You may be shocked knowing that your cat throwing up undigested food – well, many are shocked knowing their lovely feline throws up. It is uncommon for felines to throw up; hence it is pretty reasonable if someone starts to worry about their cat if they are vomiting undigested food.
Remember, you actually have two terms that deal with pukes: vomiting, and regurgitation. Both of which seem to be similar in meaning. But medically, it is a different term.
If your feline fellow throws out undigested food, or partially digested food along with other gut contents (e.g. bile or water), then it is called as vomiting. In general, cat vomiting undigested food and bile will be led by abdominal muscle contraction. Not to forget, usually your cat will also make a retching sound. Drooling can come as well as a preceding sign of vomiting.
You may wonder what causes vomiting in cats. Well, there are two main problems that cause cat to vomits.
Digestive system problems
If your cat vomits, it may be caused by its digestive system itself. Piling hairballs, parasitic infections, as well as obstruction in internal digestive tract may lead to this occurrence. Poisoning and constipation may also precede vomiting in rarer cases.
Wait a minute – psychological problem? It may take a long way from psyche problem to the gut, but that’s what vomiting may root from. If your cat is stressed, anxious, or even depressed, vomiting may come as a byproduct of it.
What differs regurgitation from vomiting? Unlike the previous topic, regurgitation does not involve your cat throwing out its stomach contents. So, where is the difference? The things coming out from regurgitation does not come from stomach; it comes from your cat’s esophagus or the mouth itself. The point that makes a huge difference is that there are no watery materials on the thrown-out food.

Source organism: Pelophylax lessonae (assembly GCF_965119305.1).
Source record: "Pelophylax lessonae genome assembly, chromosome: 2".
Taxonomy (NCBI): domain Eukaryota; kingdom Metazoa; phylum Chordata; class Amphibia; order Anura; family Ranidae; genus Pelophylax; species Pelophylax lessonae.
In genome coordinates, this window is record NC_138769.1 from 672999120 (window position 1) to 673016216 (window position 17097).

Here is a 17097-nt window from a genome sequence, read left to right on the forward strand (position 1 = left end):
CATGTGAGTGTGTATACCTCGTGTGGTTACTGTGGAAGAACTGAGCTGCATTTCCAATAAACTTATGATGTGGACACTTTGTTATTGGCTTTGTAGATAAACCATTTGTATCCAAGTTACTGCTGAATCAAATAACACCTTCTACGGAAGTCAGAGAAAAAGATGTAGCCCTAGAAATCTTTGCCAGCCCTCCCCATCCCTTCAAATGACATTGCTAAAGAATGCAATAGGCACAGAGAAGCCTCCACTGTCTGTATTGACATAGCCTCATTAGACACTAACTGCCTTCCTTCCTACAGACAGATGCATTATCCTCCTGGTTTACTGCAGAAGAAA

There are several problems that cause your cat to regurgitate the food, such as eating too quickly and hairballs. Sudden dietary changes may also cause regurgitation.
Either way (vomiting or regurgitation), if your cat has done it too frequent, you should consider planning a visit to your vet. Note how many times have your cat throwing up undigested food, what things that have been thrown up, and what first aid that you offer to your cat (if any).
It is a sure thing that the vet will check your cat’s physical condition. If required, X-ray examination will be performed as well to help the vet make a better diagnosis. That being said, hopefully your vet may solve the case of your cat throwing up undigested food.